Warden Seixas’s letter immediately brought forth from Washington the now-famous response, undated but sent on August 21, 1790. As a number of commentators have remarked, it has sometimes been overlooked how good a politician George Washington could sometimes be. Picking right up on Seixas’s theme, and using some of Seixas’s own language, he noted that in the United States “[a]ll possess alike liberty of conscience and immunities of citizenship,” and that the government of the United States “gives to bigotry no sanction, to persecution no assistance.” These are the words for which the letter remains famous.
Whatever showmanship, whatever little bits of business Bruce Springsteen employs to bolster this illusion—the illusion that we are all together, in a small place, where we might be spattered with the performer’s sweat, where one might be able to get from one side of the room to the other by sliding—are in the service of a much greater illusion: that rock and roll still matters, that it can take you away from your dull daily cares, that it can transport you.
Food delivery in New York City is nothing new: it’s been possible to have pizza or Chinese takeout brought to your door since the 1950s. Yet in the newer online delivery industry, startups, flush with venture capital, have both altered and entrenched this historically exploitative low-wage work. The higher profile and PR consciousness of the new app firms curb some of the job’s worst abuses and offer the potential for better wages, but they also formalize its precariousness: like most gig workers, couriers are classified as independent contractors rather than employees. Online delivery work offers a particularly clear example of the contractor model’s pitfalls when it is applied to a physical and hazardous job.
Andrea Long Chu: I think you’re saying the penis is inherently a cheat. So cheating does seem inescapable to me. At least from an audience member’s perspective, I don’t stress about it as an ethical question. But that’s not my job; maybe it’s your job. Jacqueline Novak: That’s why it’s an art, not whatever else. I’m not an academic. It’s art, and therefore a little drop of paint here, a little drop of paint there—it’s not a perfect argument. It’s a piece. It’s a living thing that nudges ideas around.
As Greta Thunberg says, “We cannot solve an emergency without treating it like an emergency.” We have to “act as if the house is on fire, because it is.” That does not mean we simply need a New Deal painted green, or a Marshall Plan with solar panels. We need changes of a different quality and character. A new vision of what humanity can be is emerging. It is coming from the streets, from the schools, from workplaces, and even from inside houses of government. When the future of life is at stake, there is nothing we cannot achieve.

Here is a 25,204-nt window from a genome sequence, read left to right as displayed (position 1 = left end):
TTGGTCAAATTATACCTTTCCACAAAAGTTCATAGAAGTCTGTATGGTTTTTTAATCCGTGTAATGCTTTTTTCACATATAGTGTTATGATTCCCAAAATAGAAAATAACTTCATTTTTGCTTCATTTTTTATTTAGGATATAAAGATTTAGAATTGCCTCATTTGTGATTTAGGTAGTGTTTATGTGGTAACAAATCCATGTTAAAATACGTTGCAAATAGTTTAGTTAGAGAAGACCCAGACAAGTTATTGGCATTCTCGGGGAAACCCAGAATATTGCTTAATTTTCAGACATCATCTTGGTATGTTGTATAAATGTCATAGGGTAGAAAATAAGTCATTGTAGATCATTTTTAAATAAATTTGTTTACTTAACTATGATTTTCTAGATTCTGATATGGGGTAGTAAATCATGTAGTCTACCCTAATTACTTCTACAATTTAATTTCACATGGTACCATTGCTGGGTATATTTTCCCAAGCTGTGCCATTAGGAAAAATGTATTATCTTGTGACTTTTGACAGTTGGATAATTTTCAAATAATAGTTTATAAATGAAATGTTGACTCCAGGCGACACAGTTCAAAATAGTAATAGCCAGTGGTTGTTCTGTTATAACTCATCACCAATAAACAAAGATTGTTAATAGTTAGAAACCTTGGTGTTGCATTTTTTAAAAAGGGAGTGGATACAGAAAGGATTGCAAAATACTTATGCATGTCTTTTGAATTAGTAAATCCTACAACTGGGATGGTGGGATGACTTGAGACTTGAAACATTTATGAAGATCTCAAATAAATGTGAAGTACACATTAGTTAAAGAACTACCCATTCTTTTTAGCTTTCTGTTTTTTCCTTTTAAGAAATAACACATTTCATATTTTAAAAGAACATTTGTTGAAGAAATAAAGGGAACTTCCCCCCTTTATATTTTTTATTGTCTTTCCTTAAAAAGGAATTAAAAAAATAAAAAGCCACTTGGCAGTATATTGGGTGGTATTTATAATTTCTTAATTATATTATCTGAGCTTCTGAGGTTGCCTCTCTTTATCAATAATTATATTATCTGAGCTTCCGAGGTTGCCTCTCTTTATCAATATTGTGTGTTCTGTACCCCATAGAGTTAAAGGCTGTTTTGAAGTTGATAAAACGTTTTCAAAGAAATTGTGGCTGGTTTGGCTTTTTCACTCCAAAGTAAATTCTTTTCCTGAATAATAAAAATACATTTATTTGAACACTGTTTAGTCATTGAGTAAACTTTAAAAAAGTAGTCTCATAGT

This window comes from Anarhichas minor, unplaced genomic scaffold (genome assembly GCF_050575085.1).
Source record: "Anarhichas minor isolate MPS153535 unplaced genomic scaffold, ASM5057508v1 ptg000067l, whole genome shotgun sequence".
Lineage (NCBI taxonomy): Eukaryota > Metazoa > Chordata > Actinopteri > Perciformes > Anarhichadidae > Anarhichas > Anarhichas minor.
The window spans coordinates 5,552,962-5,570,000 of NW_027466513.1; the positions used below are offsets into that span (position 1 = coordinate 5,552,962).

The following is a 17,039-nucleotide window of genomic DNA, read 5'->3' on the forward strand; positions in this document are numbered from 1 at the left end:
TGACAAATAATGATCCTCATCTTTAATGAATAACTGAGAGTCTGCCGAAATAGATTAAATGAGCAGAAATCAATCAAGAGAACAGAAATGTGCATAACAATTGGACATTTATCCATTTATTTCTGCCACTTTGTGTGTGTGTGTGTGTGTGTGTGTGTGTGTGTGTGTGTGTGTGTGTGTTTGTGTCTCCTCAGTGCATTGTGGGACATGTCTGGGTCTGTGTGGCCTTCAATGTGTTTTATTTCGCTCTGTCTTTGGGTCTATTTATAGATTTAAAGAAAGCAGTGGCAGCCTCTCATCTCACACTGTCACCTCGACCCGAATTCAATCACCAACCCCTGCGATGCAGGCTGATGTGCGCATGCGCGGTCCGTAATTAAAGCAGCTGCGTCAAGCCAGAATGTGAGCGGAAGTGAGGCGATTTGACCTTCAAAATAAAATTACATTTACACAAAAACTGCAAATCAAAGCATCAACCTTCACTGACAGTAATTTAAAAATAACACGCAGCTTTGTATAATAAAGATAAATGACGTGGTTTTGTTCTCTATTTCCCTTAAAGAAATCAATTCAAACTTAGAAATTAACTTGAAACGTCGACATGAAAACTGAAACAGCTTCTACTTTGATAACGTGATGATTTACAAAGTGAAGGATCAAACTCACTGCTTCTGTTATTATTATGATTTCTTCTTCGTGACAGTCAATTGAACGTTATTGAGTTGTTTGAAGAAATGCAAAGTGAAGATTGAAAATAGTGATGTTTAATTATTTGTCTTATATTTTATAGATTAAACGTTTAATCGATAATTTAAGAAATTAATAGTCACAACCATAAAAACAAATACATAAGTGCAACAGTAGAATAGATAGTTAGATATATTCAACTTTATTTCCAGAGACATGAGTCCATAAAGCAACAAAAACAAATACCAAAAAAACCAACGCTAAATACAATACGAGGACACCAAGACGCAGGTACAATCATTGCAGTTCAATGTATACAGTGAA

“As I see it,” wrote Arnautoff in 1935, “the artist is a critic of society.” That critical stance underpinned The Life of George Washington and much the artist’s public work. The #paintitdown advocates, however, did not see the portrayals of Washington as indictments of the myth. They refuted assertions about the murals’ pedagogical significance, insisting that the feelings of some members of a long-oppressed minority group trumped claims by academic experts, whose views they regarded as racist. The progressive school board accepted this argument virtually without question, saying that it was acting in solidarity with people whose voices were too often not heard.
For many Americans, particularly progressive Americans dismayed at all but a handful of Republicans’ willingness to criticize President Trump, this parliamentary insurgency to thwart Johnson has made Bercow a British role-model. Appealing as this narrative is, however, it contains significant omissions. Bercow’s resignation this week was not merely a punctuation point in the magical-realist telenovela that is Britain’s attempt to exit the European Union. It marks an intersection between two sweeping international movements: a story as much about #MeToo, which casts Bercow as a villain, as it is about the wave of populism against which Bercow has cast himself as resistance hero.
“All my favorite singers couldn’t sing,” David Berman crooned. Berman—along with other indie greats also gone too young: the sublime, alcoholic Jason Molina of the Magnolia Electric Company or Mark Linkous from the band Sparklehorse—was openly troubled, openly poetic, openly marginal, openly sloppy, and openly democratic. He had what the writer Seymour Krim, in his famous 1971 essay on American failure and his own, called “the voice of scars and stars talking.”
What is exciting about translation, then, is not the notion that it has delivered a hundred percent, or that the entire world of human feeling can be made available to us in our own idiom—a fantasy that will only induce complacency—but its encouragement to move toward, or at least become aware of, what we do not know; translation as a wake-up call, and an instrument to spur us to more effort, not to have us sit back and applaud another successful worldwide publishing phenomenon.
The giant yellow billboard near the Arab town of Nahef in northern Israel declares in Arabic, “This time, we are the decision-makers.” It is a reminder to the nearly 2 million Arab citizens of Israel that in this election, which will be held on September 17, they could decide Israel’s future as a democratic state. Their votes, should they choose to wield them, have the power to end the reign of Benjamin Netanyahu, now Israel’s longest-serving prime minister.